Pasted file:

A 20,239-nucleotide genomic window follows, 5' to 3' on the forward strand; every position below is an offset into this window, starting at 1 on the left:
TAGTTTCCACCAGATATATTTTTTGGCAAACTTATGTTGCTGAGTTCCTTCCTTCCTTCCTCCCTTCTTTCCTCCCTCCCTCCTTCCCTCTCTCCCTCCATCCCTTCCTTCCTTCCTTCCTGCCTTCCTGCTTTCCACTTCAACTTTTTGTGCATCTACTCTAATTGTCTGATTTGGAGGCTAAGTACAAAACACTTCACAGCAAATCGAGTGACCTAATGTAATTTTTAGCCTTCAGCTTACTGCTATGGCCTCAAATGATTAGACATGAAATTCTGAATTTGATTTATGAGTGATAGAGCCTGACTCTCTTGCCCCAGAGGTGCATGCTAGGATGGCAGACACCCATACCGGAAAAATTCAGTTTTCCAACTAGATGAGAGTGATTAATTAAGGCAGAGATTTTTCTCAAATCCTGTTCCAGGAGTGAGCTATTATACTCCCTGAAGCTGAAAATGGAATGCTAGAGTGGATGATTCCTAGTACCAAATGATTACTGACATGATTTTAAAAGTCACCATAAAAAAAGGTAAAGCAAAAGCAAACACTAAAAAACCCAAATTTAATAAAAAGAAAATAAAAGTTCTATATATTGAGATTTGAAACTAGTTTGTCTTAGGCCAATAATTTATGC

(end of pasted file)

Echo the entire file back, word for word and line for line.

A 20,239-nucleotide genomic window follows, 5' to 3' on the forward strand; every position below is an offset into this window, starting at 1 on the left:
TAGTTTCCACCAGATATATTTTTTGGCAAACTTATGTTGCTGAGTTCCTTCCTTCCTTCCTCCCTTCTTTCCTCCCTCCCTCCTTCCCTCTCTCCCTCCATCCCTTCCTTCCTTCCTTCCTGCCTTCCTGCTTTCCACTTCAACTTTTTGTGCATCTACTCTAATTGTCTGATTTGGAGGCTAAGTACAAAACACTTCACAGCAAATCGAGTGACCTAATGTAATTTTTAGCCTTCAGCTTACTGCTATGGCCTCAAATGATTAGACATGAAATTCTGAATTTGATTTATGAGTGATAGAGCCTGACTCTCTTGCCCCAGAGGTGCATGCTAGGATGGCAGACACCCATACCGGAAAAATTCAGTTTTCCAACTAGATGAGAGTGATTAATTAAGGCAGAGATTTTTCTCAAATCCTGTTCCAGGAGTGAGCTATTATACTCCCTGAAGCTGAAAATGGAATGCTAGAGTGGATGATTCCTAGTACCAAATGATTACTGACATGATTTTAAAAGTCACCATAAAAAAAGGTAAAGCAAAAGCAAACACTAAAAAACCCAAATTTAATAAAAAGAAAATAAAAGTTCTATATATTGAGATTTGAAACTAGTTTGTCTTAGGCCAATAATTTATGC